A quarter-century after that, the next generation of eminences, Dale Bumpers and David Pryor, were gone from the Senate, too. Bumpers had chaired the lightly regarded Senate Committee on Small Business, but he was known as Congress’s foremost orator and a lawmaker of unusual intelligence and principle. David Pryor was known as the best-loved member of the Senate, on both sides of the aisle. Since 1999, when both had departed, it has felt like Arkansas was the wimp of Congress. We have always had a problem with our self-esteem in Arkansas.

Last week, that suddenly changed. Although the word “powerful” is yet to be attached to her title, Sen. Blanche Lambert Lincoln is the new chairman of the Senate Committee on Agriculture, Forestry and Nutrition. The death of Sen. Edward M. Kennedy caused a shuffling of chairmanships that left Agriculture open to its ranking Democrat. She is the first woman to chair the committee and one of the youngest chairs ever.

Agriculture is one of the big committees. Its portfolio is huge, touching the food, fiber and energy that we consume and export around the world. Blanche Lincoln was suddenly transformed from one of the four score or more ciphers in the U. S. Senate to someone who counts. It is a big deal.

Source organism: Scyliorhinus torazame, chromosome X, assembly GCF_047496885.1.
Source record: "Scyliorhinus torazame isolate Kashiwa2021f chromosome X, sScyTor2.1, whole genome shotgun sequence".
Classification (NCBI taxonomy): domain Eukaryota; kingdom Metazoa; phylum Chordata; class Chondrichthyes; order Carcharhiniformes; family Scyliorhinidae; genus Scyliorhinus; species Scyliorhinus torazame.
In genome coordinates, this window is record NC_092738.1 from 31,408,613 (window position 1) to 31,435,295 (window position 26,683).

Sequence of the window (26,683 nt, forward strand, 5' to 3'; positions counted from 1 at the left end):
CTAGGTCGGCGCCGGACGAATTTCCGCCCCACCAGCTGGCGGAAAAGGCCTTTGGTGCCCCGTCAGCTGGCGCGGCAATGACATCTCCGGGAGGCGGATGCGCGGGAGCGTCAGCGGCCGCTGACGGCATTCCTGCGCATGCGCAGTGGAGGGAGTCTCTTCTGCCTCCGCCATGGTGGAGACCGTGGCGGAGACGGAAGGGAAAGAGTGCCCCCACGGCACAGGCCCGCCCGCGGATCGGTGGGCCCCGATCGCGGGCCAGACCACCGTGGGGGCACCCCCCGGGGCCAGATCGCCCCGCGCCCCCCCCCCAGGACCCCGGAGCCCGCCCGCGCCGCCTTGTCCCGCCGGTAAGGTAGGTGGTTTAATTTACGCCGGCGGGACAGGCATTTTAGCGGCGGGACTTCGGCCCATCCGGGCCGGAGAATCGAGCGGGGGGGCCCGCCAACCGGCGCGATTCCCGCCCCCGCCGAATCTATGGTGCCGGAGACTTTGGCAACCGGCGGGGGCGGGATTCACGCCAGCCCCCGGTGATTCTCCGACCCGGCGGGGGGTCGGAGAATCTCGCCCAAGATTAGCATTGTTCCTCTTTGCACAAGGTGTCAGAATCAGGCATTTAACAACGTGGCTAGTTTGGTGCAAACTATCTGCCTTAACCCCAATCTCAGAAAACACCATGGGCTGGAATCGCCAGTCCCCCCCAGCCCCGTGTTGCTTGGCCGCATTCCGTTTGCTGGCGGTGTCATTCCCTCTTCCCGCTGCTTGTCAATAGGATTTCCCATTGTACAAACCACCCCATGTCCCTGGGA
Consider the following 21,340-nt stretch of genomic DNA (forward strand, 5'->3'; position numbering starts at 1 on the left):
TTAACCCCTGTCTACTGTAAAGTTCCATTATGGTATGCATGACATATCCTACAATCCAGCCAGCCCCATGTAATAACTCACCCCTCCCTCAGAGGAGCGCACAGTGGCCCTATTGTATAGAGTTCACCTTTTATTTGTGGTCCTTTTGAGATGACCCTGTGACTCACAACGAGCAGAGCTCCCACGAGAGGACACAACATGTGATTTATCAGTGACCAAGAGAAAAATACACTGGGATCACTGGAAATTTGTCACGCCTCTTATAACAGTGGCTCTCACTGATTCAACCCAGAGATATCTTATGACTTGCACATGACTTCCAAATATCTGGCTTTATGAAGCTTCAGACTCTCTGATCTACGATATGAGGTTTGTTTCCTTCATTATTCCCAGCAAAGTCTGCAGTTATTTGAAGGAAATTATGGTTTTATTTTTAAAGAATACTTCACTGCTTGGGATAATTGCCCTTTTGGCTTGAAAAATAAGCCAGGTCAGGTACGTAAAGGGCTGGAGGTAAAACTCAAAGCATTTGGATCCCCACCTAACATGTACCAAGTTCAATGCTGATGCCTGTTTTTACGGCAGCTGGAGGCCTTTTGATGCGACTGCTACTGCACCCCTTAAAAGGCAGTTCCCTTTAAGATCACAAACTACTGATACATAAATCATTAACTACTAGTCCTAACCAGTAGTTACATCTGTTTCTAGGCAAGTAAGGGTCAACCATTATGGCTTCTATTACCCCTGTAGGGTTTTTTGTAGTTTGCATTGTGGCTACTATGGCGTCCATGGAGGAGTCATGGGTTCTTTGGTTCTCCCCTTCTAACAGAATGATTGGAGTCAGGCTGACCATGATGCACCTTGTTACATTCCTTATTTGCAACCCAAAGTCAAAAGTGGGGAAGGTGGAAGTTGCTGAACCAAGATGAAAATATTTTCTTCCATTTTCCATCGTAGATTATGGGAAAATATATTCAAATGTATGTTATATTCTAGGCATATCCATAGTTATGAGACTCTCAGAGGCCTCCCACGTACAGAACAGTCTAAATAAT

So big that this week the editorial page of the Arkansas Democrat Gazette, which has scorned her since she went to the Senate in 1999, sang her praises and found the most majestic portrait of her it could find to place at the top of the column. The political firmament shakes.

Some were saying that it virtually assures Sen. Lincoln’s re-election next year. Polls have shown her floundering below 50 percent in job approval and faring poorly against any of a big field of Republican nobodies.

A big committee chairmanship raises Lincoln’s national prestige considerably, but we are not sure it means that much to ordinary Arkansas voters. In the end, her re-election will depend upon whether voters like her instinctively more than her opponent, whoever it will be, and whether they think of her as a person of principle regardless of her stand on specific issues.

Her vacillating stance on nearly everything the past several years — health care, labor reform, tax cuts, the war, climate change, you name it — has damaged everyone’s fair image of her. Maybe her newfound authority will put some starch into her backbone. We hope so. We like Blanche Lincoln.